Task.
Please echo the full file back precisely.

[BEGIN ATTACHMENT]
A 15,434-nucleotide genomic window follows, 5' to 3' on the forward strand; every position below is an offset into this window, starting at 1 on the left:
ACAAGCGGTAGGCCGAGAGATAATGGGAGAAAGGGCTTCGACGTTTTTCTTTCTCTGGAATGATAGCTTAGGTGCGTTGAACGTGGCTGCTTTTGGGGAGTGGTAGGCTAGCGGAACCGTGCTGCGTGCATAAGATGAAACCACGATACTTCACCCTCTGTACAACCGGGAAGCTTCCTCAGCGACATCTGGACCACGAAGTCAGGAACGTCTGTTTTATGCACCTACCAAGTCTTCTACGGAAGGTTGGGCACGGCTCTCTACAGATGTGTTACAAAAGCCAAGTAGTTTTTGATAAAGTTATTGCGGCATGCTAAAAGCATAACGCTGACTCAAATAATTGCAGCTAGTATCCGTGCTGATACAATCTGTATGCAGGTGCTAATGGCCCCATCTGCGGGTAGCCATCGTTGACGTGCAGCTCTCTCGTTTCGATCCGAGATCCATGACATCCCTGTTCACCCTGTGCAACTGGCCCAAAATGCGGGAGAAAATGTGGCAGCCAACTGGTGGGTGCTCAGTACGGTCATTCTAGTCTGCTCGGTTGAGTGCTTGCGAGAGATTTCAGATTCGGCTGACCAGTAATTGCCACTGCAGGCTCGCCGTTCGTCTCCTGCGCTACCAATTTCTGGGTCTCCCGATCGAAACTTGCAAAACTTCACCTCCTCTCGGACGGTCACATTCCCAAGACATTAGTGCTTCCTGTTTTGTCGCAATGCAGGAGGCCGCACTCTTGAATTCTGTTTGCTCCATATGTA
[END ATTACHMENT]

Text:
A 15,434-nucleotide genomic window follows, 5' to 3' on the forward strand; every position below is an offset into this window, starting at 1 on the left:
ACAAGCGGTAGGCCGAGAGATAATGGGAGAAAGGGCTTCGACGTTTTTCTTTCTCTGGAATGATAGCTTAGGTGCGTTGAACGTGGCTGCTTTTGGGGAGTGGTAGGCTAGCGGAACCGTGCTGCGTGCATAAGATGAAACCACGATACTTCACCCTCTGTACAACCGGGAAGCTTCCTCAGCGACATCTGGACCACGAAGTCAGGAACGTCTGTTTTATGCACCTACCAAGTCTTCTACGGAAGGTTGGGCACGGCTCTCTACAGATGTGTTACAAAAGCCAAGTAGTTTTTGATAAAGTTATTGCGGCATGCTAAAAGCATAACGCTGACTCAAATAATTGCAGCTAGTATCCGTGCTGATACAATCTGTATGCAGGTGCTAATGGCCCCATCTGCGGGTAGCCATCGTTGACGTGCAGCTCTCTCGTTTCGATCCGAGATCCATGACATCCCTGTTCACCCTGTGCAACTGGCCCAAAATGCGGGAGAAAATGTGGCAGCCAACTGGTGGGTGCTCAGTACGGTCATTCTAGTCTGCTCGGTTGAGTGCTTGCGAGAGATTTCAGATTCGGCTGACCAGTAATTGCCACTGCAGGCTCGCCGTTCGTCTCCTGCGCTACCAATTTCTGGGTCTCCCGATCGAAACTTGCAAAACTTCACCTCCTCTCGGACGGTCACATTCCCAAGACATTAGTGCTTCCTGTTTTGTCGCAATGCAGGAGGCCGCACTCTTGAATTCTGTTTGCTCCATATGTA